NIST Program to Fund Infrastructure Research
The National Institute of Standards and Technology (NIST) has announced nine awards for new research projects to develop advanced sensing technologies that would enable timely and detailed monitoring and inspection of the structural health of bridges, roadways, and water systems that comprise a significant component of the nation’s public infrastructure.
According to a Jan. 13 press release, the awards are the first to be made under NIST’s new Technology Innovation Program (TIP), which was created to support innovative, high-risk, high-reward research in areas of critical national need where the government has a clear interest because of the magnitude of the problems and their importance to society.
The cost-shared awards initiate up to $88.2 million in new research over the next five years on structure monitoring and inspection technologies, $42.5 million of it potentially funded by TIP.
TIP was established by the 2007 America COMPETES Act to support, promote, and accelerate innovation in the United States through high-risk, high-reward research in areas of critical national need. The merit-based competitive program can fund cost-shared R&D projects by single small-sized or medium-sized businesses and joint ventures that also may include institutions of higher education, non-profit research organizations, and national laboratories. TIP awards are limited to no more than $3 million total over three years for a single company project and no more than $9 million total over five years for a joint venture.
The first TIP competition for research funding, announced July 9, 2008, targeted new, efficient, accurate, low-cost and reliable sensors and related technologies that provide quantitative assessments of the structural integrity or degree of deterioration of bridges, roads, water mains, and wastewater collection systems. The nation’s economy depends critically on a large and complex civil infrastructure of water pipelines, roads, bridges, and tunnels. The United States has 1 million miles of water mains, 600,000 bridges, and 4 million miles of public roadway.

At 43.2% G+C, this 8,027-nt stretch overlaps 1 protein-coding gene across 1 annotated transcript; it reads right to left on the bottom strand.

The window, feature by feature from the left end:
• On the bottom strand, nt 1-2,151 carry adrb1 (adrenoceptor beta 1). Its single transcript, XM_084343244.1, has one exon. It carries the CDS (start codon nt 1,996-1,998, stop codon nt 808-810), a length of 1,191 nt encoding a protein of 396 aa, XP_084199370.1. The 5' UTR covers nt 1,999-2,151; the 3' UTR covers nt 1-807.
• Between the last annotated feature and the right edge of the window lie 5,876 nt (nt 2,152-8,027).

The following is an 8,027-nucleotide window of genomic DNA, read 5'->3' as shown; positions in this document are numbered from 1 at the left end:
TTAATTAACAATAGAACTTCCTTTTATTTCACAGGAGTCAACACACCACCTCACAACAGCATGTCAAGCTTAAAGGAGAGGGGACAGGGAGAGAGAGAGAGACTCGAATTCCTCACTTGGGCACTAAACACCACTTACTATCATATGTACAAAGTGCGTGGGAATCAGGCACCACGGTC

Experts have pointed to serious gaps in the nation’s ability to monitor these networks adequately to ensure timely maintenance and repair. Twenty-five percent of U.S. bridges were rated as structurally deficient or functionally obsolete in 2007, according to the Federal Highway Administration, and the Environmental Protection Agency reported that there are 240,000 water main breaks per year in the United States. Baltimore, Md., as an example of an older urban area, suffered almost 1,200 water main breaks in 2003. Leakages and breaks in water distribution systems are estimated to waste up to 6 billion gallons of drinking water each day.
Damaged infrastructure also directly affects large numbers of Americans. The American Society of Civil Engineers estimates that Americans spend $54 billion each year in vehicle repairs caused by poor road conditions.
The TIP white paper "Advanced Sensing Technologies for the Infrastructure: Roads, Highways, Bridges and Water Systems" can be obtained from the NIST Web site at www.nist.gov/tip/cnn_white_paperfinal.pdf. Additional information on the Technology Innovation Program is available at www.nist.gov/tip.
Included among the projects receiving awards are development of
• an extensible and self-powered sensor network using a peer-to-peer communication protocol for nondestructive evaluation (NDE) and health monitoring of bridges, buildings, pipelines, and other major infrastructure components.
• an economical, fiber-optics-based system for monitoring the structural health of large infrastructure elements such as bridges or pipelines utilizing light pulses traveling down a cable to provide high-resolution, localized identification of both static and dynamic conditions without the need for installing large networks of discrete sensors.
• a novel, deep-penetrating scanning system based on ultrawideband radar for inspecting buried infrastructure such as pipelines, tunnels, and culverts that can detect fractures, quantify corrosion and determine the presence of voids in the surrounding soil to "see" beyond the structure to prevent accidents. The technology provides analysis that cannot be detected by current pipe inspection techniques.